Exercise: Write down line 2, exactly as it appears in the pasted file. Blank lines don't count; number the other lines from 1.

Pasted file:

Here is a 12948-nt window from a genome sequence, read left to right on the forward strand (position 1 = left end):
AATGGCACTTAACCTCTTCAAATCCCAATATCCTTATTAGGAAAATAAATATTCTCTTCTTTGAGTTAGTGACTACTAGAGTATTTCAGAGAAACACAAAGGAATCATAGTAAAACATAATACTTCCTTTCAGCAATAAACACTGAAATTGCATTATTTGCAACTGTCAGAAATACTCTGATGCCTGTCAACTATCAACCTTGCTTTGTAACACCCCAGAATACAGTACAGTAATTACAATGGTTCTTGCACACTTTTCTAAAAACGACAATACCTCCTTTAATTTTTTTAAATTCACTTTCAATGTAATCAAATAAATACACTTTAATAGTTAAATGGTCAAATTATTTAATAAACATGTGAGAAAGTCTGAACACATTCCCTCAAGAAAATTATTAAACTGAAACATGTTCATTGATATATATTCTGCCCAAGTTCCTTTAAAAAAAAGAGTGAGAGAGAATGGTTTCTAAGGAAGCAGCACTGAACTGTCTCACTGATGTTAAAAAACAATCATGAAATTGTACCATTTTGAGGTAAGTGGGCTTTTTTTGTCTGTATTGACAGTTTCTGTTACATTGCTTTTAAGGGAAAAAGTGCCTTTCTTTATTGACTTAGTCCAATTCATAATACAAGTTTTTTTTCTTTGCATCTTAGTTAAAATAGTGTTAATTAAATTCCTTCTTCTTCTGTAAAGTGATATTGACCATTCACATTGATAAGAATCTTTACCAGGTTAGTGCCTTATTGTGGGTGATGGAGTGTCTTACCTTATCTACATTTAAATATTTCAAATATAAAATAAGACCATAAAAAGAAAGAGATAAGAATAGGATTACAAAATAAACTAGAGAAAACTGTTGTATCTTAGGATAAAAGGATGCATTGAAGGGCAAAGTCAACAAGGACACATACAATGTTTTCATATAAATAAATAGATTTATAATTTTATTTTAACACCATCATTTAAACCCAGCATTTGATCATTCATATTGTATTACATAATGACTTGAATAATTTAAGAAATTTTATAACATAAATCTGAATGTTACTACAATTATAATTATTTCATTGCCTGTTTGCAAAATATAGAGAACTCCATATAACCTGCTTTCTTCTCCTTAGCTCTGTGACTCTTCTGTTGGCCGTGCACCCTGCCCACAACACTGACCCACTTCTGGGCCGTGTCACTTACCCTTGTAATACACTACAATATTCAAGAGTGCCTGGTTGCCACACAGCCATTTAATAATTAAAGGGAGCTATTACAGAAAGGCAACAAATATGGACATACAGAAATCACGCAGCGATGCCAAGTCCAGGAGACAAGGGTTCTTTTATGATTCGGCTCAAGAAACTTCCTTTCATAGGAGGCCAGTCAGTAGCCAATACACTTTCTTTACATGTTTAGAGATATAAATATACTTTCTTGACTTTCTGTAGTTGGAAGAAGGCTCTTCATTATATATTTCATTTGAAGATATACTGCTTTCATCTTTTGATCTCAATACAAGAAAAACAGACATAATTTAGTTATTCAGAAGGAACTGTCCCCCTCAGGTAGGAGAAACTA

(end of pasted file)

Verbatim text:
AATGGCACTTAACCTCTTCAAATCCCAATATCCTTATTAGGAAAATAAATATTCTCTTCTTTGAGTTAGTGACTACTAGAGTATTTCAGAGAAACACAAAGGAATCATAGTAAAACATAATACTTCCTTTCAGCAATAAACACTGAAATTGCATTATTTGCAACTGTCAGAAATACTCTGATGCCTGTCAACTATCAACCTTGCTTTGTAACACCCCAGAATACAGTACAGTAATTACAATGGTTCTTGCACACTTTTCTAAAAACGACAATACCTCCTTTAATTTTTTTAAATTCACTTTCAATGTAATCAAATAAATACACTTTAATAGTTAAATGGTCAAATTATTTAATAAACATGTGAGAAAGTCTGAACACATTCCCTCAAGAAAATTATTAAACTGAAACATGTTCATTGATATATATTCTGCCCAAGTTCCTTTAAAAAAAAGAGTGAGAGAGAATGGTTTCTAAGGAAGCAGCACTGAACTGTCTCACTGATGTTAAAAAACAATCATGAAATTGTACCATTTTGAGGTAAGTGGGCTTTTTTTGTCTGTATTGACAGTTTCTGTTACATTGCTTTTAAGGGAAAAAGTGCCTTTCTTTATTGACTTAGTCCAATTCATAATACAAGTTTTTTTTCTTTGCATCTTAGTTAAAATAGTGTTAATTAAATTCCTTCTTCTTCTGTAAAGTGATATTGACCATTCACATTGATAAGAATCTTTACCAGGTTAGTGCCTTATTGTGGGTGATGGAGTGTCTTACCTTATCTACATTTAAATATTTCAAATATAAAATAAGACCATAAAAAGAAAGAGATAAGAATAGGATTACAAAATAAACTAGAGAAAACTGTTGTATCTTAGGATAAAAGGATGCATTGAAGGGCAAAGTCAACAAGGACACATACAATGTTTTCATATAAATAAATAGATTTATAATTTTATTTTAACACCATCATTTAAACCCAGCATTTGATCATTCATATTGTATTACATAATGACTTGAATAATTTAAGAAATTTTATAACATAAATCTGAATGTTACTACAATTATAATTATTTCATTGCCTGTTTGCAAAATATAGAGAACTCCATATAACCTGCTTTCTTCTCCTTAGCTCTGTGACTCTTCTGTTGGCCGTGCACCCTGCCCACAACACTGACCCACTTCTGGGCCGTGTCACTTACCCTTGTAATACACTACAATATTCAAGAGTGCCTGGTTGCCACACAGCCATTTAATAATTAAAGGGAGCTATTACAGAAAGGCAACAAATATGGACATACAGAAATCACGCAGCGATGCCAAGTCCAGGAGACAAGGGTTCTTTTATGATTCGGCTCAAGAAACTTCCTTTCATAGGAGGCCAGTCAGTAGCCAATACACTTTCTTTACATGTTTAGAGATATAAATATACTTTCTTGACTTTCTGTAGTTGGAAGAAGGCTCTTCATTATATATTTCATTTGAAGATATACTGCTTTCATCTTTTGATCTCAATACAAGAAAAACAGACATAATTTAGTTATTCAGAAGGAACTGTCCCCCTCAGGTAGGAGAAACTA